This is not the Rhode Island School of design. This is a high school Jewish Studies class, finishing a unit on the Tabernacle, the portable tent the Israelites bring through the desert in the Torah. Students are designing a “Personal Mishkan,” a temple designed to address and improve their own Quality of Life needs.
This is not an art class. I have not taught the class any art skills. I cannot grade them on their art, per se.
And until today, I figured I was grading them on their concepts and their process. Do they carry out the instructions, solving the problems in whatever creative way they choose? Do they pitch the ideas to classmates thoroughly? Do they use feedback from classmates to improve their work?
Process. That’s what the grade is for.
What do I do, then, when a student turns in a piece of art that is…sketchy? It’s drawn with markers – more a doodle than a drawing.
I asked her about it: “Well, did you take about 1.5 hours to work on this?” That was one of the guidelines to help students get a sense of the time-investment required for a decent piece of work. I figured that this would help her understand why it wasn’t sufficient. It looked rushed.
Mind you, students choose their medium. I didn’t require her to draw. She could have used any number of media ideas I provide them with – some requiring the “artist-on-stilts” only to drag and drop material together, like this film I made using animoto.com. [Artist-on-stilts] is my nickname for students who feel empowered to envision and create, though they may lack technical art skills.
As it turns out, this student had tried tinkercad.com – a program anyone can use to design objects and send them out to be 3d printed. Instead of it being “mind to design in minutes,” as the website promises, it was “mind to disaster in hours.” She’d used up all her homework time trying to get it to work, erased the screen full of blobs she’d designed, and turned to markers and paper – more familiar territory, dashing off the scribble in minutes, hoping it would satisfy the requirements.
Yesterday, after listening compassionately to her story, I suggested that her sketch was not sufficient to earn the credit for the project. It needed a second draft. “Process!” I thought. She will learn the value of a second draft.
“How should I make it better?” she said.
I came up cold. Color it in? Stronger lines? It felt like it missed the point.
“I’m not good at art,” she said.
The project was causing her to say the exact thing I was afraid of reinforcing: that creativity is the secret realm of artists, and the rest of us will accept a C+ and vacate the art room 2 minutes before the bell rings.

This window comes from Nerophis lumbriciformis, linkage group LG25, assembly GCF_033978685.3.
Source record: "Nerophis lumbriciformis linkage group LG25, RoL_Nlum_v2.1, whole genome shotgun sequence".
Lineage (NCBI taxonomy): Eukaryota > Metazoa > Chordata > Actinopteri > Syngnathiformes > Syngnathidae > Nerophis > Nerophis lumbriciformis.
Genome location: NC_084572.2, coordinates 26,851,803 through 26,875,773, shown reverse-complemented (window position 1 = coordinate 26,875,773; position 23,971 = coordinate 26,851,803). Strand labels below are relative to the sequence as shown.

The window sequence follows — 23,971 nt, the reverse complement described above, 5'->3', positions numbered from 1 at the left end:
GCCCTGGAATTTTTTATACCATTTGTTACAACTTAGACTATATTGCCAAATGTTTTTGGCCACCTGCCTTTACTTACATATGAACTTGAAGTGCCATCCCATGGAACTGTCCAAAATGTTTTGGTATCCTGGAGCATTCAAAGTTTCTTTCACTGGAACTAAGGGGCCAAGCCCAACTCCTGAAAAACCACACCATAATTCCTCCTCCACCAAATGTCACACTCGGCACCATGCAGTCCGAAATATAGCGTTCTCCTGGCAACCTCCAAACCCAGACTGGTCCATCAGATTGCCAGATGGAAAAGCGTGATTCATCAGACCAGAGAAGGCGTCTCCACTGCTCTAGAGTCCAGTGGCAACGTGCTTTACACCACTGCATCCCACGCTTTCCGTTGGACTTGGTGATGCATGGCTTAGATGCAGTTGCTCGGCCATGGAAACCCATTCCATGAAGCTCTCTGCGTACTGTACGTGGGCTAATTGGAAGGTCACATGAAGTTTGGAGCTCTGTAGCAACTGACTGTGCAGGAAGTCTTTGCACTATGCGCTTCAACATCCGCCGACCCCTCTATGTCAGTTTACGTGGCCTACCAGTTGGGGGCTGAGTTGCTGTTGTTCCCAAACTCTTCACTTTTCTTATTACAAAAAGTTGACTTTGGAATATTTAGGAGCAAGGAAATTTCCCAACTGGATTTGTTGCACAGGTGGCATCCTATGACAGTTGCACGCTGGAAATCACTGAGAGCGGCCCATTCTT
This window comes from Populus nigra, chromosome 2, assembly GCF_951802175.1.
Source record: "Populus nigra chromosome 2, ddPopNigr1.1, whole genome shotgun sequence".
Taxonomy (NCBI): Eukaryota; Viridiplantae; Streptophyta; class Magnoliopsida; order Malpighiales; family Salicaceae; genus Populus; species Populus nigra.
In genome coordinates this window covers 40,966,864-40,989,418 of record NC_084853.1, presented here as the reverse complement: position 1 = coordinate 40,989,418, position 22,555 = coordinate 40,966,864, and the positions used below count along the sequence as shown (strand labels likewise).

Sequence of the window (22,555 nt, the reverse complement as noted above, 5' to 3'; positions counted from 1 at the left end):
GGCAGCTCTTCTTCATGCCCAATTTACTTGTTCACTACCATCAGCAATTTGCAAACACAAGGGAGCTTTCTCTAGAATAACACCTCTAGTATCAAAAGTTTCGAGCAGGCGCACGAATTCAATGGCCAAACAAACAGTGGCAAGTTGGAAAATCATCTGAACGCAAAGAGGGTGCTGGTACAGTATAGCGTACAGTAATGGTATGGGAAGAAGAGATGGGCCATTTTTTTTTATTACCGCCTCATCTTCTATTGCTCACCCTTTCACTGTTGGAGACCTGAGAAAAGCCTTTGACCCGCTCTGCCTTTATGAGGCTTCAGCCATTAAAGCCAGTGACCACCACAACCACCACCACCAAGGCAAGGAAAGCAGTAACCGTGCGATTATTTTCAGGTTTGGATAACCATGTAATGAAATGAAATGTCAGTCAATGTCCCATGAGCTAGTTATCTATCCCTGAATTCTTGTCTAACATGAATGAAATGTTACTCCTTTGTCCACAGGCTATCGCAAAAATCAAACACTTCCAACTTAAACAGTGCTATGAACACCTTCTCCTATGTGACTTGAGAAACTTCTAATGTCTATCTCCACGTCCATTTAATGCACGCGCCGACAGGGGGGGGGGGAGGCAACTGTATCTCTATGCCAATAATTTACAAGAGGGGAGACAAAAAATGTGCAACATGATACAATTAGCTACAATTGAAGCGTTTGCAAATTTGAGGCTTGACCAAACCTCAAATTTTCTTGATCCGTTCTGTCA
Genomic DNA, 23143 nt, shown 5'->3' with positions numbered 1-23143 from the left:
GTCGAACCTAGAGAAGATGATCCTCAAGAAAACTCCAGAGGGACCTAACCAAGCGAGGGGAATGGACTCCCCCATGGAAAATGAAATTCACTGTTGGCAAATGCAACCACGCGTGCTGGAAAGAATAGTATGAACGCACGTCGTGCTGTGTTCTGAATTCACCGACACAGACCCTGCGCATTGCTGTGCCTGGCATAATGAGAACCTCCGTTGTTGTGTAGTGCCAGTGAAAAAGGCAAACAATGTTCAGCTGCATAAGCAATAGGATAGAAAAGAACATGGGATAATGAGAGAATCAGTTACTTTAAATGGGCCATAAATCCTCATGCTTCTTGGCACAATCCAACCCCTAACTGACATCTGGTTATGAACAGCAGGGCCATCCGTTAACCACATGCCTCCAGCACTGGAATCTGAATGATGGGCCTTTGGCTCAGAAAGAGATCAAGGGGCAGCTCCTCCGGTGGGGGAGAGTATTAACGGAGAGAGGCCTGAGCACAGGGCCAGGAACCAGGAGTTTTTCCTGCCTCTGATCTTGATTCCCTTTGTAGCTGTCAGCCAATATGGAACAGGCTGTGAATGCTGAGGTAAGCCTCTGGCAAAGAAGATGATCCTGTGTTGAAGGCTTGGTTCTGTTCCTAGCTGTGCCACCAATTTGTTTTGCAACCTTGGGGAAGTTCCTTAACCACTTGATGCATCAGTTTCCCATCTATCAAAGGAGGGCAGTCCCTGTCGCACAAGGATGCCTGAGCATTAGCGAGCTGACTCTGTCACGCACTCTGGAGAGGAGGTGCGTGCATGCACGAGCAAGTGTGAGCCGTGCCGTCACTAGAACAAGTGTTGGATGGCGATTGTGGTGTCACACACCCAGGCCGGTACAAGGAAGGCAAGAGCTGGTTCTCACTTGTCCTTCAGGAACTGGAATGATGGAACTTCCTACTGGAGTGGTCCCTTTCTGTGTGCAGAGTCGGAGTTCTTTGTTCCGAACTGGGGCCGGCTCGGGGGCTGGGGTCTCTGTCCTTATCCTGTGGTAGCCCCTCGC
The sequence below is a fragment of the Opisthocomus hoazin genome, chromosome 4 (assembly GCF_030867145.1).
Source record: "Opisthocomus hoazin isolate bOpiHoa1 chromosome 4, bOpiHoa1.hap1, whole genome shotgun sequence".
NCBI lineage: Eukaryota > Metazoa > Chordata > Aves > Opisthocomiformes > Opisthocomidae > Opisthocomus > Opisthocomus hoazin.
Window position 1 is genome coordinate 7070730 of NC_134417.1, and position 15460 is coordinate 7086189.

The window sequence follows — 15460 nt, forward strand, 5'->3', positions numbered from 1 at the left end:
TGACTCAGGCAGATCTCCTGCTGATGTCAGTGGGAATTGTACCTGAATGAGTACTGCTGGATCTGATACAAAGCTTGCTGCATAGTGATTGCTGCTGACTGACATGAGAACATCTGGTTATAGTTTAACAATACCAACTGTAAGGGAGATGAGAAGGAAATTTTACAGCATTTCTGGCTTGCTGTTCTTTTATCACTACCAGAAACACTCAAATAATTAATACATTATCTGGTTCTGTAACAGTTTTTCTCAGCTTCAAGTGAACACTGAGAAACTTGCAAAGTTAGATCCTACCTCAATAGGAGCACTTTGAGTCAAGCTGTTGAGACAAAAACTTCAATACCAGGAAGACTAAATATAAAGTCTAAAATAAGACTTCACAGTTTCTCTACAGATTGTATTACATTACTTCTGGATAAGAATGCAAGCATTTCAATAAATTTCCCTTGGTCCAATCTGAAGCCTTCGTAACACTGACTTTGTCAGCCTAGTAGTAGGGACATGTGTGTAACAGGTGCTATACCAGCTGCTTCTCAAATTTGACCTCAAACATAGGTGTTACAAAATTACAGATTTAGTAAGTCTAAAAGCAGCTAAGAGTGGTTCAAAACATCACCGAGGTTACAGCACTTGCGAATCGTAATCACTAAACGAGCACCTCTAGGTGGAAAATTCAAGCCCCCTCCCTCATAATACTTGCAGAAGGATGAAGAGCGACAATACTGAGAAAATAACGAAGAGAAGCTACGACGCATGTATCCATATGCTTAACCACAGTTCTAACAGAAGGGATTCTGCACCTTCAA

The dozens of options I’d provided accomplished nothing to empower her to create art.
Over lunch with the art teacher, I shared the dilemma. What meaningful 2nd draft could I ask her to do that would focus on process and concept and problem-solving and not on how good the – the whataver it was – looked?
Answer: a portfolio of sketches.
On the one hand, students can still opt to produce a piece of art that they will design and hone. I know who they are; they will labor diligently and of their own according, far beyond the hour/credit requirements.
On the other hand, Students can opt to turn in a portfolio of 4-6 sketches. The sketches show their design from different angles. Or – one sketch focuses on the furniture piece, and the other shows it in the room.
How big or small is it, compared to everything else?
Are there windows in the room? Lights? Is the furniture piece surrounded by other objects?
If a student draws a picture of the room, with a dozen sketchy details: he or she can do a series of -close-ups! Is there a symbol on the wall? What hangs down from the ceiling?
Do a sketch of what hangs on the end of the thing hanging from the ceiling! Draw the outside of the building – showing one acre of land around it. Draw a map of the whole area. Mountains? Desert? Spikes?
Sketch the doorway. What words are carved into the doorpost? What does the doorknob look like?
Who cares what it looks like! Have you ever seen a Frank Gehry sketch?
I told students about the portfolio idea. Some students nodded: they’d already designed and built all manners of beautiful art.
But many looked relieved! Like I’d given them permission to walk out the door of a prison I’d inadvertently led them into.
They turned to partners to begin work. And as I heard them brainstorming, animated and excited, I could picture them walking briskly off into their own creative sunsets, perched high atop their stilts.